“I wanted to show God that, ‘Look, I’m doing everything I can here, doing all the right things, working hard,’” he says, “so he would help me. I didn’t want to be gay. I didn’t choose this.”
To further that effort, Warnick transferred to BYU upon his return to the States, where he continued his track pursuits, throwing the javelin, throwing it well. He qualified twice for the NCAA championships.
“I thought I would go to BYU, marry a woman who would come along and be the one I could work with, and live a more normal life,” he says. “I went on a lot of dates, but kissing girls felt like a chore. I had no interest in it.”
At a subsequent juncture, Warnick sat down and talked privately, honestly with his mother, who reacted with more understanding this time. “She listened,” he says. “Before, I’d thought I’d never be able to talk to my parents about any of this again.”
Warnick then met a woman who he drew close to, and he thought he might marry her, if she saw her way clear to it, but when he revealed the truth to her, that he was attracted to men, the relationship ended.
“I was grateful for that,” he says.
Thereafter, while studying at and competing for BYU, he quietly started dating men.
One individual, a closeted married man who worked at BYU, heard whispers about Warnick, and informed him that he was familiar with a group of gay athletes at the school. As the man visited with Warnick, he came on to him. When Warnick blocked his advances, the man threatened him, saying he would “out” the student-athlete.
He posted Warnick’s name on Craigslist, under the heading, “BYU athlete gone wild.”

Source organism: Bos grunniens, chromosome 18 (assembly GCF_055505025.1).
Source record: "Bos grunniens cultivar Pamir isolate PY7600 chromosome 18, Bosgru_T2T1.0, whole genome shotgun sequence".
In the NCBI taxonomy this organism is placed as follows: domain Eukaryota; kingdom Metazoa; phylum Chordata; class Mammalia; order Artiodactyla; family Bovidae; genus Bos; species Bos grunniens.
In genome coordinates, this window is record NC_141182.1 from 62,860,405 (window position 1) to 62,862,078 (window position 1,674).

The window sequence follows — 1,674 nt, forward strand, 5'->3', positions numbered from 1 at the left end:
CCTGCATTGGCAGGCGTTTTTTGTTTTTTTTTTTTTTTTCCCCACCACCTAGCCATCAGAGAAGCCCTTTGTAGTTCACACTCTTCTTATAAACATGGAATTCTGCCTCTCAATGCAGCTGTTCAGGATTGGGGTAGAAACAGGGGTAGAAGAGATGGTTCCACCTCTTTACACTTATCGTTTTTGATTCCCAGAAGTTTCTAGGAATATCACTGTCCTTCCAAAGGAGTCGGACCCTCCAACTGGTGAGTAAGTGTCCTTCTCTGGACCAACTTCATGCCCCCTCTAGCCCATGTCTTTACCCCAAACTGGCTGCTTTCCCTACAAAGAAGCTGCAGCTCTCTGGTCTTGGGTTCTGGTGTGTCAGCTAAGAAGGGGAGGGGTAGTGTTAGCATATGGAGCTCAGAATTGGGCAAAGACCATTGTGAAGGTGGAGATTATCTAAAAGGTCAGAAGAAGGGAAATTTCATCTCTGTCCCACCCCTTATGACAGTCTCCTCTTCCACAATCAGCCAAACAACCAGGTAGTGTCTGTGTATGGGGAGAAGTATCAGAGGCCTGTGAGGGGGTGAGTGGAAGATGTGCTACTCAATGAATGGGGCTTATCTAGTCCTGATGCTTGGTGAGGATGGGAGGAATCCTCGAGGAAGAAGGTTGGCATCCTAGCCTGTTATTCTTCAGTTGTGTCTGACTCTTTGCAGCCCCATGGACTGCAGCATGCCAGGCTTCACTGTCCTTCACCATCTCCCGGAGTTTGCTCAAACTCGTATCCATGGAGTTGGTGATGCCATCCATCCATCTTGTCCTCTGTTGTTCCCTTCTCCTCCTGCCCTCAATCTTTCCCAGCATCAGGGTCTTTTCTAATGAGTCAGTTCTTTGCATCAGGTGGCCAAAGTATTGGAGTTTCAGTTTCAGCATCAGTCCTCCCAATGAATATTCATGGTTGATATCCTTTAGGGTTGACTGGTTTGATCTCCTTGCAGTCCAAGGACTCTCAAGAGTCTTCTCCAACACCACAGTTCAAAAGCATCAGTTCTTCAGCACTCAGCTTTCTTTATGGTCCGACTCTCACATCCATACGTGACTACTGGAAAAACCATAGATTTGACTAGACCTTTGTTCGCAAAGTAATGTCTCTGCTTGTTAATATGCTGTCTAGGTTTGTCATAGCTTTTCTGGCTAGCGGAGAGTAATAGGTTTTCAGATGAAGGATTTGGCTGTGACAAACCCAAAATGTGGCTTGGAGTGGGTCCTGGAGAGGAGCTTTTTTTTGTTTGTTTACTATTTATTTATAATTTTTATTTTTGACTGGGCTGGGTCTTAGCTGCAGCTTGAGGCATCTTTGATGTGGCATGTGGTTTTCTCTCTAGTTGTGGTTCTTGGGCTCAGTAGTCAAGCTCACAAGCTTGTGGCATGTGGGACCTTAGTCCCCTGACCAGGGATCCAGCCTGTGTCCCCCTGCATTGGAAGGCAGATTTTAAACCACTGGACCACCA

In that moment, Warnick knew he couldn’t go to the Honor Code Office to report the man because, he figured, he might end up getting kicked out of school himself. So he just powered on, ignoring the episode and continuing to cover up his attractions.
“I went to BYU,” he says, “to do what I was supposed to do.”
Six months later, Warnick was called into the Honor Code Office, but he declined the opportunity to reveal himself because he was fairly sure what would happen to him.
He went on dating men in Salt Lake, a few of whom became mentors to him, advising him on how to maneuver through and handle his delicate situation.
“When you’re gay, there is no plan,” Warnick says. “I did know this by the time I was 24 or 25 — that I couldn’t marry a woman.”
A few of his close friends in Provo knew about his sexuality by then, and none of them freaked out or seemed homophobic. He felt some support and acceptance from them. “They loved me all the same,” says Warnick. “… I loved most of the people at BYU, I just wish I could have been … me.”
He could not.
He graduated from BYU in 2016 and took a job in Dallas, but while there continued on with the raging demons battling inside his head. He wanted happiness, fulfillment, acceptance, but couldn’t unload all the baggage from those long-ago lessons from his upbringing. His double life carried on, as did the unyielding shame.
That’s when he was hired as a graduate assistant coach at Eastern in Philly. And that’s when he found himself alone that dark spring night, holding that bottle of painkillers, afraid that “my family would never accept me. I thought I was going to burn in hell. I asked God, ‘Why did you do this to me?’”